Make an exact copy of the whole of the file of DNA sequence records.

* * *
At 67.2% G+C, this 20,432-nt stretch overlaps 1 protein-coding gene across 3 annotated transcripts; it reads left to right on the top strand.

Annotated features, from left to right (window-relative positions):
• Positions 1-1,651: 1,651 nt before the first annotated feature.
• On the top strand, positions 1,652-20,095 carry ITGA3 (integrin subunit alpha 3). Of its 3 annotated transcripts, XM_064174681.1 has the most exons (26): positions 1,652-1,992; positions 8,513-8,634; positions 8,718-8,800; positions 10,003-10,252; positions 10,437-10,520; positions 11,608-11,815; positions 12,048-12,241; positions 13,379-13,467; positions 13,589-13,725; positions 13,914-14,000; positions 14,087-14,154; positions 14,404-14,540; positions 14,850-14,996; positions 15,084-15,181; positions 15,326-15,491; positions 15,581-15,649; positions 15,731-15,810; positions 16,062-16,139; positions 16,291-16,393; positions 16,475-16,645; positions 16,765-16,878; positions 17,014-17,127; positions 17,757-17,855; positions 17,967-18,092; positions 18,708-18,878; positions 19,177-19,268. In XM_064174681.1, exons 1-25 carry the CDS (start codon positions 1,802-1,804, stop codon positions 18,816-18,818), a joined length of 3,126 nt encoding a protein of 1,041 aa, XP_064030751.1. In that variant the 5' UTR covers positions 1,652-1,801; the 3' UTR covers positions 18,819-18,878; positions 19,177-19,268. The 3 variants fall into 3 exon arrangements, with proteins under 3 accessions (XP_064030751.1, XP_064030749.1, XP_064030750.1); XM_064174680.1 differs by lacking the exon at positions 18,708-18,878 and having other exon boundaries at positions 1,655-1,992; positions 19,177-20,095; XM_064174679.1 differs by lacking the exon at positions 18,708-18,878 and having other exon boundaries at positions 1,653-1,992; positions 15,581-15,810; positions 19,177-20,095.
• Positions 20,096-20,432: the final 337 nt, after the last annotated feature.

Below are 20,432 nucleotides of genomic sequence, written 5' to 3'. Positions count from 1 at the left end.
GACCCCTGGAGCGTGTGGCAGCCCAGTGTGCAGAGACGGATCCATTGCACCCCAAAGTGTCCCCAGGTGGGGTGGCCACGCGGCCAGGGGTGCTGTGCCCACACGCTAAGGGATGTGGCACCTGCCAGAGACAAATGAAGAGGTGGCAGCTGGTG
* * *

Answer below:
At 67.2% G+C, this 20,432-nt stretch overlaps 1 protein-coding gene across 3 annotated transcripts; it reads left to right on the top strand.

Annotated features, from left to right (window-relative positions):
• Positions 1-1,651: 1,651 nt before the first annotated feature.
• On the top strand, positions 1,652-20,095 carry ITGA3 (integrin subunit alpha 3). Of its 3 annotated transcripts, XM_064174681.1 has the most exons (26): positions 1,652-1,992; positions 8,513-8,634; positions 8,718-8,800; positions 10,003-10,252; positions 10,437-10,520; positions 11,608-11,815; positions 12,048-12,241; positions 13,379-13,467; positions 13,589-13,725; positions 13,914-14,000; positions 14,087-14,154; positions 14,404-14,540; positions 14,850-14,996; positions 15,084-15,181; positions 15,326-15,491; positions 15,581-15,649; positions 15,731-15,810; positions 16,062-16,139; positions 16,291-16,393; positions 16,475-16,645; positions 16,765-16,878; positions 17,014-17,127; positions 17,757-17,855; positions 17,967-18,092; positions 18,708-18,878; positions 19,177-19,268. In XM_064174681.1, exons 1-25 carry the CDS (start codon positions 1,802-1,804, stop codon positions 18,816-18,818), a joined length of 3,126 nt encoding a protein of 1,041 aa, XP_064030751.1. In that variant the 5' UTR covers positions 1,652-1,801; the 3' UTR covers positions 18,819-18,878; positions 19,177-19,268. The 3 variants fall into 3 exon arrangements, with proteins under 3 accessions (XP_064030751.1, XP_064030749.1, XP_064030750.1); XM_064174680.1 differs by lacking the exon at positions 18,708-18,878 and having other exon boundaries at positions 1,655-1,992; positions 19,177-20,095; XM_064174679.1 differs by lacking the exon at positions 18,708-18,878 and having other exon boundaries at positions 1,653-1,992; positions 15,581-15,810; positions 19,177-20,095.
• Positions 20,096-20,432: the final 337 nt, after the last annotated feature.

Below are 20,432 nucleotides of genomic sequence, written 5' to 3'. Positions count from 1 at the left end.
GACCCCTGGAGCGTGTGGCAGCCCAGTGTGCAGAGACGGATCCATTGCACCCCAAAGTGTCCCCAGGTGGGGTGGCCACGCGGCCAGGGGTGCTGTGCCCACACGCTAAGGGATGTGGCACCTGCCAGAGACAAATGAAGAGGTGGCAGCTGGTG